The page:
Thursday, January 10, 2008

The Accident Man

The good folks at Viking Penguin were kind enough to send along a copy of The Accident Man by Tom Cain. The novel has drawn attention for its fictionalization of a certain British princess' death, but that's not what caught my eye in the opening pages.

Rather, I have in mind Declan Burke's definition of crime fiction in a current discussion on Crime Always Pays, which reads, in part, thus:

"If a writer understands that the fictions of crime in books or movies serve as a lightning rod to the inevitable fears and paranoias of the modern world, and has wit enough to render our most primal instinct entertaining, then he or she is a crime writer and the book is a crime novel."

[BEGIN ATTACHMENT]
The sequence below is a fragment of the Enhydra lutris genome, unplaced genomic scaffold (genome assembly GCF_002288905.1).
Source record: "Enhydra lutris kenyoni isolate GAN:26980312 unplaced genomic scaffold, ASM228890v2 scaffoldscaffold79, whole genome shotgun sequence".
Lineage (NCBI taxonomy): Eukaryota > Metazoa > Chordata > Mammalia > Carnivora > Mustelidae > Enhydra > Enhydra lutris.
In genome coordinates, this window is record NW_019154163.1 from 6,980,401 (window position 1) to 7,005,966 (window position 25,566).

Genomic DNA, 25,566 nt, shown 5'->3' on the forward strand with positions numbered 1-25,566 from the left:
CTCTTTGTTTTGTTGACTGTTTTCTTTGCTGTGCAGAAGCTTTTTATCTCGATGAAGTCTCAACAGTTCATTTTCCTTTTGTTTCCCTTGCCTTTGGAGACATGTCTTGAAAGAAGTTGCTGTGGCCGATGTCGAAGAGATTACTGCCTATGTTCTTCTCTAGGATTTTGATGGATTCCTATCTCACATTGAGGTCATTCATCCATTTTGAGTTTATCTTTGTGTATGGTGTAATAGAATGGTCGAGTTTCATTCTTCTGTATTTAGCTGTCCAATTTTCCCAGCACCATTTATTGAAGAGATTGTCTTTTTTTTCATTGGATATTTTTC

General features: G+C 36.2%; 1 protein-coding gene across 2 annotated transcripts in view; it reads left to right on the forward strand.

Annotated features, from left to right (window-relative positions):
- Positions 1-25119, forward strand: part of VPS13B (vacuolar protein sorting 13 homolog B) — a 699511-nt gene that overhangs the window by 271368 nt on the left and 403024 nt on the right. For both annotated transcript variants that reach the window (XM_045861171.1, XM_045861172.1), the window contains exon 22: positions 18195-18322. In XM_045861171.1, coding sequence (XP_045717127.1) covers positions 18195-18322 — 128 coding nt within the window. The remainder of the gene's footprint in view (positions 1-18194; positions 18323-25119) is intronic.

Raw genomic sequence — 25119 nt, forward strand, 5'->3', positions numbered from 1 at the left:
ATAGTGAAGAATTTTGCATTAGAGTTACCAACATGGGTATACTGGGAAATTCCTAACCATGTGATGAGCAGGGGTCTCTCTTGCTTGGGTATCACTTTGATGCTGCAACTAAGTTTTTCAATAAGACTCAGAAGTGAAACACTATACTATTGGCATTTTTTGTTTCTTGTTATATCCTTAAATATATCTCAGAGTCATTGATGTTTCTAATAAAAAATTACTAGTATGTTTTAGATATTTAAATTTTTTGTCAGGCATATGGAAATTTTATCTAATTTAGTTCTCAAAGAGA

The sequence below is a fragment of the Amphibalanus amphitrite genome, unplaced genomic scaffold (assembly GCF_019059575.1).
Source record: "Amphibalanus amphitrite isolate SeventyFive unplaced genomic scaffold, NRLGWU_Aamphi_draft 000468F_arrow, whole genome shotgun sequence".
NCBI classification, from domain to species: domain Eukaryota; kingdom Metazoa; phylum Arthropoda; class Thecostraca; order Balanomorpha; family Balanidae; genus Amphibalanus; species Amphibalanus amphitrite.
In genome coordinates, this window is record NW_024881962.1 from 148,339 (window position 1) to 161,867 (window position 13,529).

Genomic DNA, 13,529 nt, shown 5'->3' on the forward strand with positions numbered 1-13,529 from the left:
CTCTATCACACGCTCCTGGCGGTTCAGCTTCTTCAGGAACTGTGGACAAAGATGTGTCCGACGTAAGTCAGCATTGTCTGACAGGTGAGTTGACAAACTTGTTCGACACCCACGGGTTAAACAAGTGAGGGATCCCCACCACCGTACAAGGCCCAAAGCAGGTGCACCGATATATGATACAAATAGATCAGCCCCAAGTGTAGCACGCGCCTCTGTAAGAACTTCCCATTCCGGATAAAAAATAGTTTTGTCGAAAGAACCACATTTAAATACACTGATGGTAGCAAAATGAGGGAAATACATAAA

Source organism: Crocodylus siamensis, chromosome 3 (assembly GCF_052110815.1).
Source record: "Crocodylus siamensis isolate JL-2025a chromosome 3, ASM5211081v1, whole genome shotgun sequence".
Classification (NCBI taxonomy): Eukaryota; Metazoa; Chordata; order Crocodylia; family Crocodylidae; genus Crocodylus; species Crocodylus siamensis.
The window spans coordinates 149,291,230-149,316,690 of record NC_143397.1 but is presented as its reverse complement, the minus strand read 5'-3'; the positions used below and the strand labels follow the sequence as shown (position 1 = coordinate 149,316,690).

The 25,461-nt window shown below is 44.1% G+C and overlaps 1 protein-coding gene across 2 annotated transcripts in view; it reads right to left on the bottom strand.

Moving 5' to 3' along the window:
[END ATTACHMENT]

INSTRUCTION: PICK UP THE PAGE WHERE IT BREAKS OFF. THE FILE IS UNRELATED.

Entertaining? The title refers to the protagonist's profession. Sam Carver is an international hit man who arranges the demise of those who deserve it and in such a way that their deaths appear accidental.

Fears and paranoias? Here's how Cain describes one target in a prologue that sets the novel's tone: "The official term for Visar's business was people-trafficking, but Carver preferred a more traditional job description. As far as he was concerned, the Albanian was a slave trader."

Read an entertaining, wide-ranging interview with Tom Cain on Bookslut.

© Peter Rozovsky 2008

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